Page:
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Grant rewards Kiski Area art teacher

| Wednesday, May 23, 2001

Spurred by a lack of available art education for Kiski Area eighth-grade students, teacher Connie Blair went to work.

She marshaled grants. She volunteered her time.

The result was the eighth-grade Honors Art Club at Kiski Area Intermediate School, formed in 1998.

Today, Blair is being named the 2001 Roy A. Hunt Foundation Awardee for excellence in teaching, mainly for her efforts in forming this after school art program for eighth-graders.

The prize is a $3,000 grant - which she'll use to keep the art club going - and 225 free student passes to Clayton, the historic residence of Henry Clay Frick. The Frick Art and Historical Center in Pittsburgh will present the $3,000 grant, which has been given to a Pittsburgh area teacher the past three years.

Blair has taught art for 26 years in Kiski Area School District, the last four as the intermediate school's seventh-grade art teacher. She capitalized on her love of art education to build the art club idea.

As Kiski Area's curriculum is written, seventh-grade is the last time a student must take art, Blair said. Once students get to high school, they can take art as an elective.

Because eighth-grade is a pivotal year in childhood development, Blair was worried that artistically gifted students might lose a chance to develop their talents.

Hence, the Honors Art Club.

It's sort of an elite club for artistically curious students. Being a member requires work and commitment, but the payoffs have been fantastic.

This year alone, the club's 32 students have been on almost a dozen hands-on field trips to art nerve centers in western Pennsylvania, such as the Mattress Factory in Pittsburgh and the Brew House artists' residence on Pittsburgh's South Side.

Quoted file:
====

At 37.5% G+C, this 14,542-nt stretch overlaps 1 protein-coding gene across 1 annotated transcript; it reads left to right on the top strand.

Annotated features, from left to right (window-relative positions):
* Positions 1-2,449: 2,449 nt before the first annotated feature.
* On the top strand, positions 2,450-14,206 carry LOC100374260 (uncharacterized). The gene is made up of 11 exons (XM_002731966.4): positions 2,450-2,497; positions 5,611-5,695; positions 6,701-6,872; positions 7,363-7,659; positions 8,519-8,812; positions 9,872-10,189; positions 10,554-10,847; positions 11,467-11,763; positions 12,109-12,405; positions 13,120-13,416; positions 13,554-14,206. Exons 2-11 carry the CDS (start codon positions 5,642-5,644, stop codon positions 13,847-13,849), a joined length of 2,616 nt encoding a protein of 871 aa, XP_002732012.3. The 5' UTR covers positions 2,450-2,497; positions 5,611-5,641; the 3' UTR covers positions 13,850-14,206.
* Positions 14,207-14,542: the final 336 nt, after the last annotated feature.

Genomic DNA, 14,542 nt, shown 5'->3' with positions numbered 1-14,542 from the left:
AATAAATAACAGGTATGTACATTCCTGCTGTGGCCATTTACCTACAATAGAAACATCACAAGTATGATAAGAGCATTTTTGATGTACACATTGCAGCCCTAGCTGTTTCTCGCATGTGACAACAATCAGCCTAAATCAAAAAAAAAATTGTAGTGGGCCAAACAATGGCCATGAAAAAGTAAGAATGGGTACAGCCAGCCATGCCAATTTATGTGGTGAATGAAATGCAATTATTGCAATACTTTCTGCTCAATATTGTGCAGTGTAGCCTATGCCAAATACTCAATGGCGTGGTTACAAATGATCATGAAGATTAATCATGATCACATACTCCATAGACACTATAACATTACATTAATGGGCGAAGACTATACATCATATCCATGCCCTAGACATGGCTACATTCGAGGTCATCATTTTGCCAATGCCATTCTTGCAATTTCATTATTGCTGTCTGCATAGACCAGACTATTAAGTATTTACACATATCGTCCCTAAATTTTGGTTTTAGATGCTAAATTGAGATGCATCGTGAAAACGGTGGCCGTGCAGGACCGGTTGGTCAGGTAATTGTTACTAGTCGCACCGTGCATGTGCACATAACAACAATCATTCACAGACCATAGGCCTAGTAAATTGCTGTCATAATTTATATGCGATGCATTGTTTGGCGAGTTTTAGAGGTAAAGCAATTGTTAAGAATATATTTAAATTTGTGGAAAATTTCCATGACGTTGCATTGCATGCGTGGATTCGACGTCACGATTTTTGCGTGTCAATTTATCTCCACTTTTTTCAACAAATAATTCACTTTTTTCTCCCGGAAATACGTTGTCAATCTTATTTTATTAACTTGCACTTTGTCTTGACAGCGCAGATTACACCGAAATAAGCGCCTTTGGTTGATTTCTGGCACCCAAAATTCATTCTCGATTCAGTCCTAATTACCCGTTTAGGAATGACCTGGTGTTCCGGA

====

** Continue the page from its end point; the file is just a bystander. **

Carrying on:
Professional artists have visited the classroom through the club to explain techniques in polymer clay and how to achieve exact color shades when painting.

Some might be intimidated by the club requirements. Blair prefers club members to have earned straight A's in seventh-grade art. Also, students must come to the art room at least once a week to make art. And if they forget a sketch book or miss a club meeting, they get demerits.

Those didn't seem to bother club members Tuesday. Taking a break, art club members buzzed with excitement about Blair's achievement. They looked forward to a club trip to Chicago in June and recalled highlights of the year.

'When most people think of a field trip, they think of a trip with chaperones,' said Katie Gallagher, 13, of Washington Township. 'Us, on the other hand, we went to actual workshops.'

One favorite excursion was a guided walking tour of Pittsburgh's architecture, sponsored by the Pittsburgh History and Landmarks Foundation. In one assignment, a tour guide gave club members several photos of spooky gargoyles and told them to spot the stone beasts on the buildings.

Old-school architects used gargoyles and 'grotesques' such as lions for drainage systems or for symbols of strength, said Justin Swank, 13, of Oklahoma.

'These people took the time to build it, to sculpt it,' Swank said. 'It was really amazing.'

To keep the club financially afloat, Blair has applied for and received grants from the Warhol and Carnegie museums and the Grable Foundation. The students also sell pies and design greeting cards for sale.

Because of grants and fund-raisers, the students usually don't have to pay for anything except lunches on after-school trips to museum workshops.

Cybil Wasilowski, a consumer sciences teacher, co-sponsors the art club.

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